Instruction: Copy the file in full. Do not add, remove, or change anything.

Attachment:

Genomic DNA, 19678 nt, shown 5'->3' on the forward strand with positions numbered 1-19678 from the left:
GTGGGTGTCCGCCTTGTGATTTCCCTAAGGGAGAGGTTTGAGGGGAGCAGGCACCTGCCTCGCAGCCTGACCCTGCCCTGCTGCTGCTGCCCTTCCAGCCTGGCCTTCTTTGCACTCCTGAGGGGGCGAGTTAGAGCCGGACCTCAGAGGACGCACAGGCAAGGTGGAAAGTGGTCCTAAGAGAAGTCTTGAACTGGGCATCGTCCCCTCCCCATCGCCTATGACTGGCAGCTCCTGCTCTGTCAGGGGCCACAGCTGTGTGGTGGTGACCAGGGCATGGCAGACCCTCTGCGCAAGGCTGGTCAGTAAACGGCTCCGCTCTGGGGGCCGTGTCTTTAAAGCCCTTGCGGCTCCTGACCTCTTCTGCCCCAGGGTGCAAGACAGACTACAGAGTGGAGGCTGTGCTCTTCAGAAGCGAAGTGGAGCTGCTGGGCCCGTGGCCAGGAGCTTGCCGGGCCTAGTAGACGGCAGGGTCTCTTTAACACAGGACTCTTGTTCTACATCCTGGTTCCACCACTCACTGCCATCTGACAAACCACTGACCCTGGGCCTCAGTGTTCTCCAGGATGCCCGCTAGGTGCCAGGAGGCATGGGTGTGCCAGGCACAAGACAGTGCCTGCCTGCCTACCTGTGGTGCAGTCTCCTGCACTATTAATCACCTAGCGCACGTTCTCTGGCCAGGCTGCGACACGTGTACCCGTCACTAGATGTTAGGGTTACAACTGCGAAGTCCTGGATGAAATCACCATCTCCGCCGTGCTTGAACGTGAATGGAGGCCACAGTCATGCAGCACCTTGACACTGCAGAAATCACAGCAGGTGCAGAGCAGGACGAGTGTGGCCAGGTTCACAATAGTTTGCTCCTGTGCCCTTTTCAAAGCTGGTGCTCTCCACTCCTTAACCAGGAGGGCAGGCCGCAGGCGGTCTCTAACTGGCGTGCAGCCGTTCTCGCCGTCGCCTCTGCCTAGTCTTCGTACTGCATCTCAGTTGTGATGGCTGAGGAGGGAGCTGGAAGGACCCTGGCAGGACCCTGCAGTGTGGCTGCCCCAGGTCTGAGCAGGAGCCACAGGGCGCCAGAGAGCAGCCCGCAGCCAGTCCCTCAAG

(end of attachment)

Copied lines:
Genomic DNA, 19678 nt, shown 5'->3' on the forward strand with positions numbered 1-19678 from the left:
GTGGGTGTCCGCCTTGTGATTTCCCTAAGGGAGAGGTTTGAGGGGAGCAGGCACCTGCCTCGCAGCCTGACCCTGCCCTGCTGCTGCTGCCCTTCCAGCCTGGCCTTCTTTGCACTCCTGAGGGGGCGAGTTAGAGCCGGACCTCAGAGGACGCACAGGCAAGGTGGAAAGTGGTCCTAAGAGAAGTCTTGAACTGGGCATCGTCCCCTCCCCATCGCCTATGACTGGCAGCTCCTGCTCTGTCAGGGGCCACAGCTGTGTGGTGGTGACCAGGGCATGGCAGACCCTCTGCGCAAGGCTGGTCAGTAAACGGCTCCGCTCTGGGGGCCGTGTCTTTAAAGCCCTTGCGGCTCCTGACCTCTTCTGCCCCAGGGTGCAAGACAGACTACAGAGTGGAGGCTGTGCTCTTCAGAAGCGAAGTGGAGCTGCTGGGCCCGTGGCCAGGAGCTTGCCGGGCCTAGTAGACGGCAGGGTCTCTTTAACACAGGACTCTTGTTCTACATCCTGGTTCCACCACTCACTGCCATCTGACAAACCACTGACCCTGGGCCTCAGTGTTCTCCAGGATGCCCGCTAGGTGCCAGGAGGCATGGGTGTGCCAGGCACAAGACAGTGCCTGCCTGCCTACCTGTGGTGCAGTCTCCTGCACTATTAATCACCTAGCGCACGTTCTCTGGCCAGGCTGCGACACGTGTACCCGTCACTAGATGTTAGGGTTACAACTGCGAAGTCCTGGATGAAATCACCATCTCCGCCGTGCTTGAACGTGAATGGAGGCCACAGTCATGCAGCACCTTGACACTGCAGAAATCACAGCAGGTGCAGAGCAGGACGAGTGTGGCCAGGTTCACAATAGTTTGCTCCTGTGCCCTTTTCAAAGCTGGTGCTCTCCACTCCTTAACCAGGAGGGCAGGCCGCAGGCGGTCTCTAACTGGCGTGCAGCCGTTCTCGCCGTCGCCTCTGCCTAGTCTTCGTACTGCATCTCAGTTGTGATGGCTGAGGAGGGAGCTGGAAGGACCCTGGCAGGACCCTGCAGTGTGGCTGCCCCAGGTCTGAGCAGGAGCCACAGGGCGCCAGAGAGCAGCCCGCAGCCAGTCCCTCAAG